Bab­cock trial video shows in­cin­er­a­tor burn­ing

Toronto Star - - NEWS - Rosie DiManno

It’s the dead of night. The dead. Of night. Inky black, but for red-hot wisps of em­bers, spark­ing and drift­ing. Some­thing burn­ing.

We see the scene first, il­lu­mi­nated by light cast from a lamp post in the near dis­tance, framed in an open door­way. Some­thing . . . burn­ing. Al­legedly, the re­mains of Laura Bab­cock. Be­ing con­sumed in “The Elim­i­na­tor.”

Hell, it must be, for her par­ents, sit­ting in the front row of the court­room. But they scarcely flinch. They are stoic. Though Clay­ton Bab­cock brought his hand to his mouth, as if sti­fling a silent gasp as the glow­ing wisps wafted.

It has been five and a half years since they lost her.

What­ever was left of the vi­va­cious 23-year-old was never found.

The Elim­i­na­tor is an ob­long in­cin­er­a­tor, in shape re­sem­bling an os­suary, what would nor­mally be used to dis­pose of an­i­mal car­casses, con­nected to a gen­er­a­tor and propane tank, fit­ted with pip­ing.

A com­mer­cial model, re­place­ment for the handy­man ver­sion that had been as­sem­bled by a me­chanic friend, but found un­fit for the pur­ported task upon test­ing.

At the first-de­gree mur­der trial of Dellen Mil­lard and Mark Smich — both have pleaded not guilty — the pros­e­cu­tion did not come out on Thurs­day and bluntly state what it al­leges is oc­cur­ring in this video footage: that a hu­man be­ing, ap­par­ently dead for some three weeks at that point, is be­ing con­signed to flames, in­side a han­gar owned by Mil­lard, in a do-it-your­self cre­ma­tion.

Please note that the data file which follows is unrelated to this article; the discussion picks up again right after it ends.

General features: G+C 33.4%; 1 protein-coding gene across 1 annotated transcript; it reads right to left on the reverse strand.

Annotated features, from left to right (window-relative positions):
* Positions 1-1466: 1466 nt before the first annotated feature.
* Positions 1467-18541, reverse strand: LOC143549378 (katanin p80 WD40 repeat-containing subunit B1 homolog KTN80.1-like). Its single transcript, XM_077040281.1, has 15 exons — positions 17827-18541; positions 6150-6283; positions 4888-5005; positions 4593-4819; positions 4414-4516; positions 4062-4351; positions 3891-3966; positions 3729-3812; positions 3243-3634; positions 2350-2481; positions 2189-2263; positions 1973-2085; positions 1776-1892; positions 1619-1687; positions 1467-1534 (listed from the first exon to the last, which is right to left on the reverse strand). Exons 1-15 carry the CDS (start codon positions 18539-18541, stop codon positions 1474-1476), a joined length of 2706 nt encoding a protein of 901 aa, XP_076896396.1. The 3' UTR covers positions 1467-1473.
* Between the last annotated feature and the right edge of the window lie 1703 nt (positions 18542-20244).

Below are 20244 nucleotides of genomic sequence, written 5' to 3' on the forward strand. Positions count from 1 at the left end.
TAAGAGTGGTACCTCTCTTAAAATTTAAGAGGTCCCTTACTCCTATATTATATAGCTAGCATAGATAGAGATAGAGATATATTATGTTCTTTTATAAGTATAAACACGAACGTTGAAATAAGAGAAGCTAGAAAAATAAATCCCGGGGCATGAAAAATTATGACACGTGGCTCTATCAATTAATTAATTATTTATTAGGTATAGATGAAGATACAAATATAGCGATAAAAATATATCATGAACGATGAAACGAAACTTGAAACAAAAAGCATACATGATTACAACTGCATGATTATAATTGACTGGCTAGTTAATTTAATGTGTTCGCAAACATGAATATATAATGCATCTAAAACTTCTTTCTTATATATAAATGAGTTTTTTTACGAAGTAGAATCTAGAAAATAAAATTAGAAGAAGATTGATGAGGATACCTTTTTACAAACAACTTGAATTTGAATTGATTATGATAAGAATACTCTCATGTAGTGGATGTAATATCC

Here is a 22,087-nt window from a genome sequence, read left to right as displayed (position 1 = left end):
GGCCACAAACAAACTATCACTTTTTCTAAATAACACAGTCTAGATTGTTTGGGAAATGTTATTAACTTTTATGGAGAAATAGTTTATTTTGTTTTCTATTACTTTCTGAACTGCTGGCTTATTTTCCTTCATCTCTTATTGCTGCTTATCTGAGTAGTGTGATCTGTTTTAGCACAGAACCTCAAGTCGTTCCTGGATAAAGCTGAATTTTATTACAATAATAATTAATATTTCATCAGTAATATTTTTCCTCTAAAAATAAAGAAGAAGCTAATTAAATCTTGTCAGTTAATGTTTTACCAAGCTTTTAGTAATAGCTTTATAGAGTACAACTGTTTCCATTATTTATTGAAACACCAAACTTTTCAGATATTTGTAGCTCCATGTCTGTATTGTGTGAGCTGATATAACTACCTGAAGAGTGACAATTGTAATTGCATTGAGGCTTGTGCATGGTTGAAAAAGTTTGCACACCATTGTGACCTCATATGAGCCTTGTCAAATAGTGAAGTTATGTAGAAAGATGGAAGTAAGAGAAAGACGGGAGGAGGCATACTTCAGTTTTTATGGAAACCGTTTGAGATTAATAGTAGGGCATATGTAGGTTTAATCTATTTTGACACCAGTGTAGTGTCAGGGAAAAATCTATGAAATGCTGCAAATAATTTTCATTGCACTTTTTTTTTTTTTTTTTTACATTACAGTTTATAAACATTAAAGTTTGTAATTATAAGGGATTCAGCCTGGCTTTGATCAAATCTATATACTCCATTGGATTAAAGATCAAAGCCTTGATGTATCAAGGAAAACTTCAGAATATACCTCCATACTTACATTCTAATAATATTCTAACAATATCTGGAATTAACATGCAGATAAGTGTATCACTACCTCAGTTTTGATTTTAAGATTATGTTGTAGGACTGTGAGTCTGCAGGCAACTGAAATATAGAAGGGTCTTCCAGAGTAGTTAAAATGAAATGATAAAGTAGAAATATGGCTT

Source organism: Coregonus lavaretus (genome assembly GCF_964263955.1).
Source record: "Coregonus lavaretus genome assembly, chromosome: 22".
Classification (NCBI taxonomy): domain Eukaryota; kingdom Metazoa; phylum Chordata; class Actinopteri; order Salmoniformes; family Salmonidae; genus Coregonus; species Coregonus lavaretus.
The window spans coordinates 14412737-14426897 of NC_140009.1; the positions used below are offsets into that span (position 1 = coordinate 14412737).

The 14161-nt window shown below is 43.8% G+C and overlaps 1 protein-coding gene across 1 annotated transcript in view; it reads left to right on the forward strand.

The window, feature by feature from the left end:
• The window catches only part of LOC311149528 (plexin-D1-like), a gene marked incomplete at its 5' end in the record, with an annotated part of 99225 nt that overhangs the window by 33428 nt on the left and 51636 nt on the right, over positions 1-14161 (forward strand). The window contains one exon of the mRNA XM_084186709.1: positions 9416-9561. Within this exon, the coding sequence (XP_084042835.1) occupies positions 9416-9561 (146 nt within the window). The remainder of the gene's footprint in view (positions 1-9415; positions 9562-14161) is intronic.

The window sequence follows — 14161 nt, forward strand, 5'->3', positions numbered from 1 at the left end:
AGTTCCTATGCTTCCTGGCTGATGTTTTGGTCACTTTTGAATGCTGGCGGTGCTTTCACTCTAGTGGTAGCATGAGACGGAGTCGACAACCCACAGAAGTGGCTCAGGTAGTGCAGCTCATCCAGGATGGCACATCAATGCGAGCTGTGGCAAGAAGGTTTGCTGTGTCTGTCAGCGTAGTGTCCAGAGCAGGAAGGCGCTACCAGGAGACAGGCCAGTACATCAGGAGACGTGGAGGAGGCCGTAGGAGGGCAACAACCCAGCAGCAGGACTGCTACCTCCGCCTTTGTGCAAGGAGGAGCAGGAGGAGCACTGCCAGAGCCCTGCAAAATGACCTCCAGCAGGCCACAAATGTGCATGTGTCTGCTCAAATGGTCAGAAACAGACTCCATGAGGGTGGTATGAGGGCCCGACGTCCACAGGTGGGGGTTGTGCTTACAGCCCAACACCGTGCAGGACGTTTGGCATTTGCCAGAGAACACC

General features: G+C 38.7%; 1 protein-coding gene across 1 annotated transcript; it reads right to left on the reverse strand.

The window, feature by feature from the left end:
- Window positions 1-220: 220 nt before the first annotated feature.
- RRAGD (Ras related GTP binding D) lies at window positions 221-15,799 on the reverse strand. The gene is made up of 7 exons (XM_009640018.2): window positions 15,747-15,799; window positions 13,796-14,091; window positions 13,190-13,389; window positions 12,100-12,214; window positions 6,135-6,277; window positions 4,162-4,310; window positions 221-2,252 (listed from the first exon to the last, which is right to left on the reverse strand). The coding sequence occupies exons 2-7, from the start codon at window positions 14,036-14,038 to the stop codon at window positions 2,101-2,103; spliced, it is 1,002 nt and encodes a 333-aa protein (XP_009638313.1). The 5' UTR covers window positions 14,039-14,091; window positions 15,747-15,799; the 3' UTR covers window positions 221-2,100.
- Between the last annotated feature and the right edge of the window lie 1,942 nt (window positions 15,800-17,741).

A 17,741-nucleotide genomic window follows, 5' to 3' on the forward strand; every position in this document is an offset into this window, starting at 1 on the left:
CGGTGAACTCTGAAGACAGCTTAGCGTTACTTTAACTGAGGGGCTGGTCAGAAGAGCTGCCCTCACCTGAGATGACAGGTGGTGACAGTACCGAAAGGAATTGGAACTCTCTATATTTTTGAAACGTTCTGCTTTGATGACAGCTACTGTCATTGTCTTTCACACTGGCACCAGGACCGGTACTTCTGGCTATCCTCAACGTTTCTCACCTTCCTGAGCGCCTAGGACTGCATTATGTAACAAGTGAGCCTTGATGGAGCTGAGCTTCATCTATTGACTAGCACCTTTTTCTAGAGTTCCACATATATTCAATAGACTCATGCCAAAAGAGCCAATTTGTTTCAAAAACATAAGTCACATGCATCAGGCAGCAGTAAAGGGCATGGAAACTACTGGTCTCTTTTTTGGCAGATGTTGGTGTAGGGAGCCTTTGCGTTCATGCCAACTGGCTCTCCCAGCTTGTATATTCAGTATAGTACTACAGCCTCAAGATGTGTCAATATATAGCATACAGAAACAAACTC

Upon its de­liv­ery, Mil­lard strug­gled to make the ap­pa­ra­tus op­er­a­tional, fret­ting over the amount of propane re­quired for a “2-hour burn.”

On­line, Mil­lard had searched for the an­swer to a ques­tion: What tem­per­a­ture is cre­ma­tion done at?

In a cal­en­dar event re­minder to him­self, he’d noted: “Barn smell check.”

Smell of burn­ing re­mains? Smell of a de­cay­ing corpse? The pros­e­cu­tion can only spec­u­late and the ju­rors must con­nect the dots.

But the in­fer­ences are all there to be drawn and have been since the Crown’s open­ing ad­dress last month. It doesn’t need blud­geon­ing for the jury to grasp, al­though the nar­ra­tive yes­ter­day, in what amounted to an ex­po­si­tion de­liv- ered by a spe­cial­ist with the OPP tech­ni­cal crime unit, via hun­dreds of texts and mes­sages, buf­feted with still pho­to­graphs and video, was of­ten dis­jointed, a chal­lenge to fol­low in its specifics, the tor­rent of in­for­ma­tion spewed out on phones and re­trieved from a lap­top com­puter seized by po­lice at Mil­lard’s farm near Kitch­ener.

This is what Mil­lard, ac­cord­ing to re­cov­ered phone texts, had writ­ten to Smich sev­eral hours ear­lier be- fore the al­leged burn­ing, on July 23, 2012: “Bbq has run its warm up, it’s ready for meat.”

A few hours later, an im­age showed a dog sit­ting be­side an ob­ject wrapped in a long blue tarp. GPS co-or­di­nates in­di­cated that photo was taken at Mil­lard’s farm.

At 7.30 p.m., July 23, Mil­lard texted Smich: “I’m on a mis­sion, back in 1 hr.”

The afore­men­tioned me­chanic had mes­saged Mil­lard on the same day: “Elim­i­na­tor is elim­i­nat­ing. Then you have the gen­er­a­tor for the BBQ?”

Ear­lier, upon Mil­lard’s pur­chase of the $15,000 in­cin­er­a­tor, Smich had joked: “Dells an­i­mal cooker and chicken wings!”